Science is more than just a class you had to take in high school; it's also what the people who taught those classes do in their free time. Enrich yourself with this GrouponLive deal.
- $9 for one admission to BODY WORLDS Vital (up to a $17 value)
- When: Monday–Friday between now and September 29
- Where: Buffalo Museum of Science
- General museum admission
- Ticket values include all fees.
BODY WORLDS Vital
Conceived by Dr. Gunther von Hagen—the inventor of the preservative Plastination technique used in the exhibit—Body Worlds Vital showcases carefully conserved human bodies, revealing the anatomy's inner workings to inquisitive eyes. After the skin has been removed and the degradable cells have been replaced with hardened plastic, the bodies are displayed to allow guests to see the beauty of intricately connected systems of muscles, marvel at the delicate filigree of blood vessels, and continue to be puzzled about how anyone could possibly eat a light bulb. The exhibit juxtaposes healthy bodies against those suffering from disease and malfunction, demonstrating the advantages of healthy living and the fragility of the human form.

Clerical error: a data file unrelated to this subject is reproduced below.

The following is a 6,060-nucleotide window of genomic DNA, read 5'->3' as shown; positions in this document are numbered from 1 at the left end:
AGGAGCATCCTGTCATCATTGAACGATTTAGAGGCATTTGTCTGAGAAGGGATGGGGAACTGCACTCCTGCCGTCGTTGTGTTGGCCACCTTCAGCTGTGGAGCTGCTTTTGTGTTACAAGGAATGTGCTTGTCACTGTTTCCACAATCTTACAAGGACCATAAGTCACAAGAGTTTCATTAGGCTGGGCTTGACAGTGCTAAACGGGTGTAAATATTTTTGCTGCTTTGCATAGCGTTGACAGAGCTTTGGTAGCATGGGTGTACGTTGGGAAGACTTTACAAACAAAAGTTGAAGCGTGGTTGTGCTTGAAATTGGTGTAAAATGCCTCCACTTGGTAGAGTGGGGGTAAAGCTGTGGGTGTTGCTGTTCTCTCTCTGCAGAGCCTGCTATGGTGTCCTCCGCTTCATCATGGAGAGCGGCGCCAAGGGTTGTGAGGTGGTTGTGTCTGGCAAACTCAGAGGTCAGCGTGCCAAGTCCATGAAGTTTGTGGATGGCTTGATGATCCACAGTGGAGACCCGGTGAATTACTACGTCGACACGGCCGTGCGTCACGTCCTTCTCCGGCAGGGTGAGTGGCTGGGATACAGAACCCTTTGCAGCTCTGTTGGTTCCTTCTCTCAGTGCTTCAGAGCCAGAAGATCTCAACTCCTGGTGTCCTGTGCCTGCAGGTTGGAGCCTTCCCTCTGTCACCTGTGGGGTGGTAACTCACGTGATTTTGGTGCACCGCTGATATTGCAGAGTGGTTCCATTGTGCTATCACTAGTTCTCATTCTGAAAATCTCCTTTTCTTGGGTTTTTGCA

Buffalo Museum of Science
Since 1861, the Buffalo Society of Natural Science has culled more than 700,000 specimens and artifacts from around the world. These treasures now reside in the Buffalo Museum of Science which opened its doors in 1929. The museum allows visitors to explore anthropology, paleontology, and zoology, with an emphasis on the Greater Niagara region.
Special exhibits inspire curiousity in guests by exploring the world around them through hands-on education. Nano, for example, explains the basics of nanoscience and the way it impacts our lives. Opened in March 2012, the Explore YOU health science studio teaches visitors about their own bodies as they study recent medical technologies that help keep the human race healthy. Our Marvelous Earth, on the other hand, focuses on geological phenomena, extreme weather, and alternative forms of energy via displays and interactive exhibits where guests will have a chance to experience tornado-force winds. The newest exhibit to explore is In Motion which motivates children to learn how things move by interacting with gravity machines, car races, and a fluid dynamics simulator. Elsewhere, Seymour (a 10-foot tall mastodon) and Stanley (a 16-foot long albertosaurus) give kids a glimpse of some really, really, really old bones. For a more relaxing experience, visitors can check out the National Geographic 3D Cinema presented by M&T Bank for rotating titles. During the next few years, the museum will continue to add new exhibits and improve others with interactive technologies.